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NCJ Number: 98222 Add to Shopping cart Find in a Library
Title: Plea Negotiation in Juvenile Court
Author(s): J B Sanborn
Date Published: 1984
Page Count: 363
Sponsoring Agency: National Institute of Justice (NIJ)
Washington, DC 20531
National Institute of Justice/
Rockville, MD 20849
NCJRS Photocopy Services
Rockville, MD 20849-6000
US Dept of Justice NIJ Pub
Washington, DC 20531
Grant Number: 81-IJ-CX-0017
Sale Source: National Institute of Justice/
NCJRS paper reproduction
Box 6000, Dept F
Rockville, MD 20849
United States of America

NCJRS Photocopy Services
Box 6000
Rockville, MD 20849-6000
United States of America
Document: PDF
Type: Thesis/Dissertation
Language: English
Country: United States of America
Annotation: This text describes a study conducted in Philadelphia Juvenile Court from the fall of 1979 through the summer of 1981 to ascertain and describe the many facets associated with the plea bargaining process in juvenile court.
Abstract: Observation was the primary method of data collection. However, prosecutors and defense counsel were interviewed, and the files of pretrial cases not resolved at that stage (and of cases at other stages in which the defendant refused to plea bargain) were reviewed. Analysis reveals that three groups of interrelated activities operated in juvenile court. The first, negotiated justice, includes plea negotiation, dismissal bargaining, litigation negotiation, and postconviction negotiation. The second consists of nonnegotiated guilty pleas; the third, unilateral dismissals. The judge, prosecutor, and defense counsel are instrumental in determining whether plea negotiation occurs; parents and probation officers play only limited roles in these determinations. Essentially, plea bargains in juvenile court are structurally similar to (i.e., charge and sentence bargains) those in adult courts and are generated by many of the same reasons (both sides get acceptable results). However, no jury trial is offered to juvenile defendants, there is no threat of trial penalty, and role distortion does not occur. Plea negotiations and pleading guilty in juvenile court are concluded not to violate the fundamental fairness constitutionally owed each juvenile defendant. Studies should be undertaken to see how the Philadelphia Court compares with other juvenile courts across the country. Approximately 200 references are included.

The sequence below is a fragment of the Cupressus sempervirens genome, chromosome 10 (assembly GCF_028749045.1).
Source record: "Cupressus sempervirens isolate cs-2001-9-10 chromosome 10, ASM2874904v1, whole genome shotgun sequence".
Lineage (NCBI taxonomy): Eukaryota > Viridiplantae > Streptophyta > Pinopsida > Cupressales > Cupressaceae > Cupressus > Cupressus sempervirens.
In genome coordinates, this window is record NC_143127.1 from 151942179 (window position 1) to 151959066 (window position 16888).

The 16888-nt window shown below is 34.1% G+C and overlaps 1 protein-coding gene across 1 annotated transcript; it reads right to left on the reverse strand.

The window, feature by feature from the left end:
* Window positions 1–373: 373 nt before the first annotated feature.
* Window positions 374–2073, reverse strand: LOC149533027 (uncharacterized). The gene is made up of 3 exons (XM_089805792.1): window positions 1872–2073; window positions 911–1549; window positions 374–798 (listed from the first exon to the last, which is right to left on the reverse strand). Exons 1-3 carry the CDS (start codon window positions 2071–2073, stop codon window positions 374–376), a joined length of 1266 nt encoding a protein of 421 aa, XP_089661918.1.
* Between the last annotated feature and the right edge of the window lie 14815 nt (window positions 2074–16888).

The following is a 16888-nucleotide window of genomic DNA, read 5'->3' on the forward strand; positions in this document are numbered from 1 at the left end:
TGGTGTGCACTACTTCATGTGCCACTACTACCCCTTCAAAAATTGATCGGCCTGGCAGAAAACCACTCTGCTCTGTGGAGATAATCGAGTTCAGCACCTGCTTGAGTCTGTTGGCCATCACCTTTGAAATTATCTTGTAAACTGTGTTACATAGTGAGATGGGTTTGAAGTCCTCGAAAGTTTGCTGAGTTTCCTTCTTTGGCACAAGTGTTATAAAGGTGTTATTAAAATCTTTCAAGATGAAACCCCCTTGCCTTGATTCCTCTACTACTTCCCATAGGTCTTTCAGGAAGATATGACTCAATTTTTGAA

Index Term(s): Juvenile court procedures; Juvenile courts; Juvenile judges; Pennsylvania; Plea negotiations
Note: State University of New York at Albany - doctoral dissertation.
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